Heritage Radio Network is the world's pioneer food radio station, broadcasting live from two recycled shipping containers inside Roberta’s Pizza in Bushwick, Brooklyn. We are a a member-supported, non-profit organization of food thought leaders and industry experts. We cover food policy and agriculture, the restaurant scene, and everything to do with food and drink.

On July 6, 2016, the school nutrition community suffered the tragic loss of one of its own when Philando Castile was shot by police during a routine traffic stop in Falcon Heights, Minnesota. Philando — a.k.a. “Mr. Phil” and “Mr. Rogers with dreadlocks” — was the beloved 32-year-old cafeteria supervisor for the J.J. Hill Montessori School in Saint Paul. In this special episode, produced in collaboration with Saint Paul Public Schools, we hear about Philando from his colleagues and his mother, Valerie Castile. They join us in mourning, and in celebration of a life well lived and a job well done.

On a special “in the field” episode of Food Without Borders, Sari and HRN engineer David Tatasciore go on a food walk of Queens with Culinary Backstreets, a tour company that highlights family-run restaurants often overlooked in big cities. Throughout the tour, Sari and David speak to immigrant vendors who started their lives over in Queens and have made it one of America’s most vibrant and diverse culinary destinations.

Ever wonder how your two pound burrito could possibly fit all of those ingredients without exploding? Well, that’s all thanks to masa, the corn flour used to make tortillas, sopas, and pupusas. While solid masa dough is traditionally sold in Mexican grocery stores in the refrigerator aisle, Bob’s Red Mill makes things easier by offering a nonperishable powdered version of the same stuff. In Spanish, masa harina literally translates to “dough flour,” and when mixed with water, transforms into a malleable dough that can be used in a variety of dishes.

We Are Many is a podcast series produced by Waging Nonviolence, an online news magazine featuring original news and analysis about struggles for justice and peace around the globe.

Content published by Waging Nonviolence falls under a Creative Commons Attribution-Share Alike 3.0 license, which permits reuse and adaptation with attribution to WNV and the author.

Music by John Vanderslice (used with permission)

"Righting History's Wrongs...Through Boxing?"

recorded by Bryan Farrell, edited by Bryan Farrell and David Tatasciore

Edward Majian and Hasmig Tatiossian were at a perfect time in life: They had just finished college, gotten married and planned to embark on long careers as activists and scholars, working on human rights and peacebuilding around the world. Now, some five years later, they are running a boxing belt company in Union City, N.J.


So, how did two people intent on promoting nonviolence end up working for a sport many consider to be quite the antithesis — and feeling as though they’d found their calling? Find out in this episode of We Are Many, as we explore the importance of family history, what it means to be an activist, and the sport of misfits and underdogs. We’ll also hear from Afghan-born boxer Hamid Rahimi, who after fleeing to Germany during the time of Taliban rule, returned in 2012 for the country’s first professional match, which he dubbed, “Fight 4 Peace.”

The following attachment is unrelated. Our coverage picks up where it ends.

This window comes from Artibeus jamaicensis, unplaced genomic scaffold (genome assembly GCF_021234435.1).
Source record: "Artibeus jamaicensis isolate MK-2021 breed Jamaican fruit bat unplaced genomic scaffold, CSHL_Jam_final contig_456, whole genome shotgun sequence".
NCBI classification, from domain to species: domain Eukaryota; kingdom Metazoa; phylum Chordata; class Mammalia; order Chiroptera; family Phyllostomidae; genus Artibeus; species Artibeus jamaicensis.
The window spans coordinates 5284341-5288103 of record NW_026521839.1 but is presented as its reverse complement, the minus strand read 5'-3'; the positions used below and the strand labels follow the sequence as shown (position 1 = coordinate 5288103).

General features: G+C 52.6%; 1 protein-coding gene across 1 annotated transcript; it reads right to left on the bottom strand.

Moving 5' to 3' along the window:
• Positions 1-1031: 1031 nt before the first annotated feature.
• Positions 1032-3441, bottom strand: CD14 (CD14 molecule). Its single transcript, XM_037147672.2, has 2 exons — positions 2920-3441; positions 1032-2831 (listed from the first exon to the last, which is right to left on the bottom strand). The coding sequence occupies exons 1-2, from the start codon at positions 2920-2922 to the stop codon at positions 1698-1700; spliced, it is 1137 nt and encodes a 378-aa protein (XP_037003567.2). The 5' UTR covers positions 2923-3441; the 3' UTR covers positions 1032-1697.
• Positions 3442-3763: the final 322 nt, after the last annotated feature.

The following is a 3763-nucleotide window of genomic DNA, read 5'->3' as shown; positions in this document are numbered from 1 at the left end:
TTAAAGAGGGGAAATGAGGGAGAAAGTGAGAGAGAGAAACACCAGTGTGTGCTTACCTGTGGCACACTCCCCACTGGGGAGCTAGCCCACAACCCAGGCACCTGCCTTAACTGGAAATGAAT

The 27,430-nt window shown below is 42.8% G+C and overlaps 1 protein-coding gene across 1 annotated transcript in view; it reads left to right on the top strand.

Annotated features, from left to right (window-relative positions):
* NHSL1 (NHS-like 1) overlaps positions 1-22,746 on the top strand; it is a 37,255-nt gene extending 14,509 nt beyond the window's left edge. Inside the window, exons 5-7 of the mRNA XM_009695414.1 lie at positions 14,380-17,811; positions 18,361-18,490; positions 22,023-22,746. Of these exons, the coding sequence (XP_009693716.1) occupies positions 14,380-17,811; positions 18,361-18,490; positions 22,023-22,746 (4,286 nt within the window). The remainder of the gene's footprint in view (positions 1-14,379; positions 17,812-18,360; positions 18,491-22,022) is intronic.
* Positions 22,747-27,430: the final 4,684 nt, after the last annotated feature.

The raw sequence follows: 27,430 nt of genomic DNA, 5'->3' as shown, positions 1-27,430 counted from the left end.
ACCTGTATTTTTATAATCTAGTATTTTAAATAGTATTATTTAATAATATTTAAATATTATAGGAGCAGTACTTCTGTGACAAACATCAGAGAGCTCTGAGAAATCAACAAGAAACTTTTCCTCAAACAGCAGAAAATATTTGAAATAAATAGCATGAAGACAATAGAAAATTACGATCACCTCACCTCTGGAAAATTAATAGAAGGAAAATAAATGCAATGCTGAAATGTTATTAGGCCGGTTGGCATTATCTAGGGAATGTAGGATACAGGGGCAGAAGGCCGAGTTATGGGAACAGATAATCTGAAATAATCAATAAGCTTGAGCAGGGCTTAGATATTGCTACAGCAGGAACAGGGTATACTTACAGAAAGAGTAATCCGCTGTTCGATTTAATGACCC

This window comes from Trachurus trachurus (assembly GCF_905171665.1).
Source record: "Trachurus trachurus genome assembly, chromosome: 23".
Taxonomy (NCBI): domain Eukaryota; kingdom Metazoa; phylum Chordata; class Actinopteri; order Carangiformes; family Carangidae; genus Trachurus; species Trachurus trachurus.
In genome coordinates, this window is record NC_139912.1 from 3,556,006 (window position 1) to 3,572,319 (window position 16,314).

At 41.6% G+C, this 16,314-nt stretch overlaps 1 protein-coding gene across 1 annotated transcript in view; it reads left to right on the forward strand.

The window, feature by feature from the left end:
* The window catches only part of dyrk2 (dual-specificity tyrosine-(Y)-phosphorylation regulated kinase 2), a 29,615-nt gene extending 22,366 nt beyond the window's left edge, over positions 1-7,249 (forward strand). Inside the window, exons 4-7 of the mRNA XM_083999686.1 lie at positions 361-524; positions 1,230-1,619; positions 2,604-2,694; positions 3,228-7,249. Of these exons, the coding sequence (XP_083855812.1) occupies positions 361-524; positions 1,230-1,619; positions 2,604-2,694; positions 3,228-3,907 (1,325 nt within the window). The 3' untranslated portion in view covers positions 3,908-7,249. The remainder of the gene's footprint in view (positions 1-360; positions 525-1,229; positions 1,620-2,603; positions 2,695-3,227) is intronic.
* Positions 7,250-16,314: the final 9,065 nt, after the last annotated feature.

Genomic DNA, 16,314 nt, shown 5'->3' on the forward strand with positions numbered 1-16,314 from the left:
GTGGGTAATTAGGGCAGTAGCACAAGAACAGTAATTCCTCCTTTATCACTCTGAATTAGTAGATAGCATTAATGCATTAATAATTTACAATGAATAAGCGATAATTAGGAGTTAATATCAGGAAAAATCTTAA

"Home Free"

recorded by Bryan Farrell, edited by Bryan Farrell and David Tatasciore

In the Spring of 1988, Tim Aye-Hardy was just a normal college student, having a good time hanging out with his friends — until one day, a fellow student was shot and killed by the police. This was the spark that set off a nationwide pro-democracy movement in Burma, known as the 8888 Uprising.


Almost immediately, Aye-Hardy found himself in the middle of it, leading rallies and marches. But then the military dictatorship began to crack down on the student protesters and — virtually overnight — Aye-Hardy became a marked man, forced to live underground and eventually flee the country.


For the last 25 years, he has been living in the United States — separated from the life and people he left back in Burma. It wasn’t until a few years ago, when the country began opening up and transitioning toward a quasi-civilian government, that Aye-Hardy was able to return for a visit. But that visit reignited his drive to make Burma a more just and free society. Now, he is in the process of implementing a daring new project that will confront the country’s rampant child labor issues.


During this hour of We Are Many, you will not only hear the miraculous story of how Tim Aye-Hardy evaded and escaped a brutally repressive regime, but also the beginnings of his next adventure — one that, this time, will bring him closer to home.

"Indefinite Detention, Indefinite Protest"

recorded by Bryan Farrell, edited by Bryan Farrell and David Tatasciore

"While most Americans have learned to forget, or simply give up on the Guantánamo chapter ever ending, a small band of activists have kept the issue alive. Known for donning orange jumpsuits and black hoods, and parading around the nation’s capital, these activists are the only form of domestic resistance continually raising this issue. But why do they do it? Why, when there are so many other injustices to confront — injustices that involve more than 166 people on some distant strip of land in Cuba?"

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